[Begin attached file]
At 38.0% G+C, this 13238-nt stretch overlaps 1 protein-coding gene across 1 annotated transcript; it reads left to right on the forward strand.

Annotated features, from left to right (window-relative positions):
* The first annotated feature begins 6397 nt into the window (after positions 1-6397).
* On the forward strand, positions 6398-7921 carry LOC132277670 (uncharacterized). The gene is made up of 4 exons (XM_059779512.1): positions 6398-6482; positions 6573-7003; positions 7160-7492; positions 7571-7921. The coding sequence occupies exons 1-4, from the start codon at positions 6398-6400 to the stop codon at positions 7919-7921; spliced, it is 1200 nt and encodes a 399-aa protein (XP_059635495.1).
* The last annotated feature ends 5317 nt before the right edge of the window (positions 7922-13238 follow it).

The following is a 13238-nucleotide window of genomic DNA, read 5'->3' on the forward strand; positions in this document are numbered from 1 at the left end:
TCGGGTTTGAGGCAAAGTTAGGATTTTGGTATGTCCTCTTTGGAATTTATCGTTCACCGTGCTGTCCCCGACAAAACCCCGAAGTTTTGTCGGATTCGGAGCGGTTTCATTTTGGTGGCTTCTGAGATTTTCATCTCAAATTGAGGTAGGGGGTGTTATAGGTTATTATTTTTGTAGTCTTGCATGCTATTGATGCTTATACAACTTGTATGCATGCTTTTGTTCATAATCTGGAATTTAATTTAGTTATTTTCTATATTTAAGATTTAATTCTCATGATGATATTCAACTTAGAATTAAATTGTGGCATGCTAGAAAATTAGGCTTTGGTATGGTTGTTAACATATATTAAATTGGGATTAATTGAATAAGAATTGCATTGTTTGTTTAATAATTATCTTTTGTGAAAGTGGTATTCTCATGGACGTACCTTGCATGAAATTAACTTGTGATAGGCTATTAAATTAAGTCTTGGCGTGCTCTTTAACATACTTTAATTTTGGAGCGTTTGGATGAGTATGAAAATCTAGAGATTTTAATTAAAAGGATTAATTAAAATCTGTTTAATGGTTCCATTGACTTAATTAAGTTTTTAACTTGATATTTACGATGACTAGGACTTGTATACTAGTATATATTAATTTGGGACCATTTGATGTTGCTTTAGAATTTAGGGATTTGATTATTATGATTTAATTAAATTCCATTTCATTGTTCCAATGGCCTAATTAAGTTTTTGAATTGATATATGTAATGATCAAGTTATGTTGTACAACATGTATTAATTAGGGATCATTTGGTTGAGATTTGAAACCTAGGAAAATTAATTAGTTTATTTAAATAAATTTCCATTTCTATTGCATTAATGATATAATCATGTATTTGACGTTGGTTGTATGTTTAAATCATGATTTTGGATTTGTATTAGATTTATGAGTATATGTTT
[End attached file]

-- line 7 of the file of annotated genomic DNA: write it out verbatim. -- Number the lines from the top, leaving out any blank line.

TCGGGTTTGAGGCAAAGTTAGGATTTTGGTATGTCCTCTTTGGAATTTATCGTTCACCGTGCTGTCCCCGACAAAACCCCGAAGTTTTGTCGGATTCGGAGCGGTTTCATTTTGGTGGCTTCTGAGATTTTCATCTCAAATTGAGGTAGGGGGTGTTATAGGTTATTATTTTTGTAGTCTTGCATGCTATTGATGCTTATACAACTTGTATGCATGCTTTTGTTCATAATCTGGAATTTAATTTAGTTATTTTCTATATTTAAGATTTAATTCTCATGATGATATTCAACTTAGAATTAAATTGTGGCATGCTAGAAAATTAGGCTTTGGTATGGTTGTTAACATATATTAAATTGGGATTAATTGAATAAGAATTGCATTGTTTGTTTAATAATTATCTTTTGTGAAAGTGGTATTCTCATGGACGTACCTTGCATGAAATTAACTTGTGATAGGCTATTAAATTAAGTCTTGGCGTGCTCTTTAACATACTTTAATTTTGGAGCGTTTGGATGAGTATGAAAATCTAGAGATTTTAATTAAAAGGATTAATTAAAATCTGTTTAATGGTTCCATTGACTTAATTAAGTTTTTAACTTGATATTTACGATGACTAGGACTTGTATACTAGTATATATTAATTTGGGACCATTTGATGTTGCTTTAGAATTTAGGGATTTGATTATTATGATTTAATTAAATTCCATTTCATTGTTCCAATGGCCTAATTAAGTTTTTGAATTGATATATGTAATGATCAAGTTATGTTGTACAACATGTATTAATTAGGGATCATTTGGTTGAGATTTGAAACCTAGGAAAATTAATTAGTTTATTTAAATAAATTTCCATTTCTATTGCATTAATGATATAATCATGTATTTGACGTTGGTTGTATGTTTAAATCATGATTTTGGATTTGTATTAGATTTATGAGTATATGTTT